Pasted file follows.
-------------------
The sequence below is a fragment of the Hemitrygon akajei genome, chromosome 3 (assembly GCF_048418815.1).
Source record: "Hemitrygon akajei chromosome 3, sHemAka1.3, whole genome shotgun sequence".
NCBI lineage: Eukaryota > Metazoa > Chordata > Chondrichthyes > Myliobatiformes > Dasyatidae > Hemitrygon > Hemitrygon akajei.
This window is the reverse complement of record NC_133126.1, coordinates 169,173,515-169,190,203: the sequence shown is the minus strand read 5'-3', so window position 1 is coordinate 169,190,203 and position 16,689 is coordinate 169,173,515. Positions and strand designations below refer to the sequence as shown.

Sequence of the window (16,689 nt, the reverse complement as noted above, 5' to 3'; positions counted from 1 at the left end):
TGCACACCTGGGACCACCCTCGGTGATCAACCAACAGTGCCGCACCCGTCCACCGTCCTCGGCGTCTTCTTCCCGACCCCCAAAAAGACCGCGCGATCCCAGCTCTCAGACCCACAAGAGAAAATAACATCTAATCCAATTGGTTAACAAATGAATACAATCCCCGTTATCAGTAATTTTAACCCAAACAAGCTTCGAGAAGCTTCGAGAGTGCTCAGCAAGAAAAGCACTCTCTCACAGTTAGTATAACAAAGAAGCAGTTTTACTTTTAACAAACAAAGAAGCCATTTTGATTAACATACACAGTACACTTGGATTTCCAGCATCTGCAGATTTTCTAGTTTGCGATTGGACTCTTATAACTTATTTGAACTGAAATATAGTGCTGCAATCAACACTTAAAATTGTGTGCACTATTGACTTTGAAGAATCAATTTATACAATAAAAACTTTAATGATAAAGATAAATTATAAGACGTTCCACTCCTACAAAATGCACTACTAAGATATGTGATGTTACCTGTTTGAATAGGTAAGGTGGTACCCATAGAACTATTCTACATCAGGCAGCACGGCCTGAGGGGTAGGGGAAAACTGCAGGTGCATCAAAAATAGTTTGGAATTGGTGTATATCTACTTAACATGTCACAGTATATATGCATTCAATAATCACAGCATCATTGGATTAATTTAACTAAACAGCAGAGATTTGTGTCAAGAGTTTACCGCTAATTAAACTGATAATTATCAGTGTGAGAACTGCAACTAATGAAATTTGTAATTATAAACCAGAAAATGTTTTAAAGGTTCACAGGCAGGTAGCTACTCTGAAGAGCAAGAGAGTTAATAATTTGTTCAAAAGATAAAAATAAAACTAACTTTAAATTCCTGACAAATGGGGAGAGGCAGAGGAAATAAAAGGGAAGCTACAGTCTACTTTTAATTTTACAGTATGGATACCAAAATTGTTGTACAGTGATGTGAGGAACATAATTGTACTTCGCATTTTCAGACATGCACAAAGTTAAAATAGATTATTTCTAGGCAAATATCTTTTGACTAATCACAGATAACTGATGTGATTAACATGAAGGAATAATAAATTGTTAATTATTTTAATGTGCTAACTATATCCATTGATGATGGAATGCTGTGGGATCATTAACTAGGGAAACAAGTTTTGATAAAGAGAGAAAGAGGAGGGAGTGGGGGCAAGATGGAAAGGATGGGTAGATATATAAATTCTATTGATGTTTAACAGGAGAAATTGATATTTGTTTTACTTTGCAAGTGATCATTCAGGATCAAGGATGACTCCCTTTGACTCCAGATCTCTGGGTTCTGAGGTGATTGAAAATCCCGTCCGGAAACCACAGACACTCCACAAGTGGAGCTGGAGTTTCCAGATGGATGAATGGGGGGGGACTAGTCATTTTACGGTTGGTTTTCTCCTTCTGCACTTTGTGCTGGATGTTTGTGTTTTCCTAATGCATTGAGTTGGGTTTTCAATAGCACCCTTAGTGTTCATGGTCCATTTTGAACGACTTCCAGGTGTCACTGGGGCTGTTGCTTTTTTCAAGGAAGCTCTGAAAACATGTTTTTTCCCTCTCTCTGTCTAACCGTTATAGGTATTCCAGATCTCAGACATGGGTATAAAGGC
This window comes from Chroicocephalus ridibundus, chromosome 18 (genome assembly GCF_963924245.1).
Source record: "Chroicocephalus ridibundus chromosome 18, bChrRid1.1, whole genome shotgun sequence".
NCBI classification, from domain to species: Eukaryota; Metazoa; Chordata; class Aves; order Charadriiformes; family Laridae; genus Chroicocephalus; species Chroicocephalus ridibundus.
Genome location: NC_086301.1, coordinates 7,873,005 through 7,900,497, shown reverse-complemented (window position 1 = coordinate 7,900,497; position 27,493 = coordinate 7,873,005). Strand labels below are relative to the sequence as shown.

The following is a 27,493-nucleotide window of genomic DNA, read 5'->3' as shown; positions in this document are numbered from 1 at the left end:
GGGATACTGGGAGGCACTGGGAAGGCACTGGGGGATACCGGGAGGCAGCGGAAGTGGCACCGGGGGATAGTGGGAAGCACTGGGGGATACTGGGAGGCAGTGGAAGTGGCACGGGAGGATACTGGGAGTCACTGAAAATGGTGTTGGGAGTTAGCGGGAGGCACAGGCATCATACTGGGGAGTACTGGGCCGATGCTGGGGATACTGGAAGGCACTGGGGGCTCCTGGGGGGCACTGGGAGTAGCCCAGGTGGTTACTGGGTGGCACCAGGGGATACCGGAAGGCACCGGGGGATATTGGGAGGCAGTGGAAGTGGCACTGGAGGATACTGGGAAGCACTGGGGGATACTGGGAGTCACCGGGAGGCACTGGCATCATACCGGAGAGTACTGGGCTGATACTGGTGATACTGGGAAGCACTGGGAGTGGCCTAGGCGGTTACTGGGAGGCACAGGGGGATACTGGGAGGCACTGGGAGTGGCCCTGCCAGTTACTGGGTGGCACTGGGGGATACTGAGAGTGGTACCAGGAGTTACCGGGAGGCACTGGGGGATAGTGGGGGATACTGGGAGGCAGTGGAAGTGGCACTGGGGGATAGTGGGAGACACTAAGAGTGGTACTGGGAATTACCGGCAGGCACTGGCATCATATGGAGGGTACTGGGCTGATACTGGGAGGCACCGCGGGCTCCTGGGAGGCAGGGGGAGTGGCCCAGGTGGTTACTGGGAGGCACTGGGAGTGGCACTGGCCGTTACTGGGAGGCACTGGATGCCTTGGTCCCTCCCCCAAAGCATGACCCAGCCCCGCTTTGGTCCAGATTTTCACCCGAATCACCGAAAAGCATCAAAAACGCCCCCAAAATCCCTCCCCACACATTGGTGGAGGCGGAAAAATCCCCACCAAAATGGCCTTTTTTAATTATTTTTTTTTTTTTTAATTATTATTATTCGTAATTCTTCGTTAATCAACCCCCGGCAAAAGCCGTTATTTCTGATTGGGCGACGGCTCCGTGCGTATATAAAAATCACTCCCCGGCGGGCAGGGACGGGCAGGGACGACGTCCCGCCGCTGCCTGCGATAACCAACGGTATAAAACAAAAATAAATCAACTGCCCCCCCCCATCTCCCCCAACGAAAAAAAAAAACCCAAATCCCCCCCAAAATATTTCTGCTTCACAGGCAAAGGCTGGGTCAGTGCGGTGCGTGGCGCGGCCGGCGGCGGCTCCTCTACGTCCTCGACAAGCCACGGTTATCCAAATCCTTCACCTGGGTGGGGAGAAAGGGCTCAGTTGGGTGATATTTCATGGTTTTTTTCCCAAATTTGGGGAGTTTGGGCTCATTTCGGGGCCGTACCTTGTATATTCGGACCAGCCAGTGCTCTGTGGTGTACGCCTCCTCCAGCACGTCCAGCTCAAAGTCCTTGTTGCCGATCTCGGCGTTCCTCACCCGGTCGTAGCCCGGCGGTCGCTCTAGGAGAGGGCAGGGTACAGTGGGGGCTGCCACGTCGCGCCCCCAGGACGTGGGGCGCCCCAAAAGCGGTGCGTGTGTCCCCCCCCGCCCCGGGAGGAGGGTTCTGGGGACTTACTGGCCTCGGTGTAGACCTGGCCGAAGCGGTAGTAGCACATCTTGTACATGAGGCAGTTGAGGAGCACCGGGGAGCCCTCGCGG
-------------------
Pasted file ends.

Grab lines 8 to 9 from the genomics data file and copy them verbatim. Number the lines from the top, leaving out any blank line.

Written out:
Source record: "Chroicocephalus ridibundus chromosome 18, bChrRid1.1, whole genome shotgun sequence".
NCBI classification, from domain to species: Eukaryota; Metazoa; Chordata; class Aves; order Charadriiformes; family Laridae; genus Chroicocephalus; species Chroicocephalus ridibundus.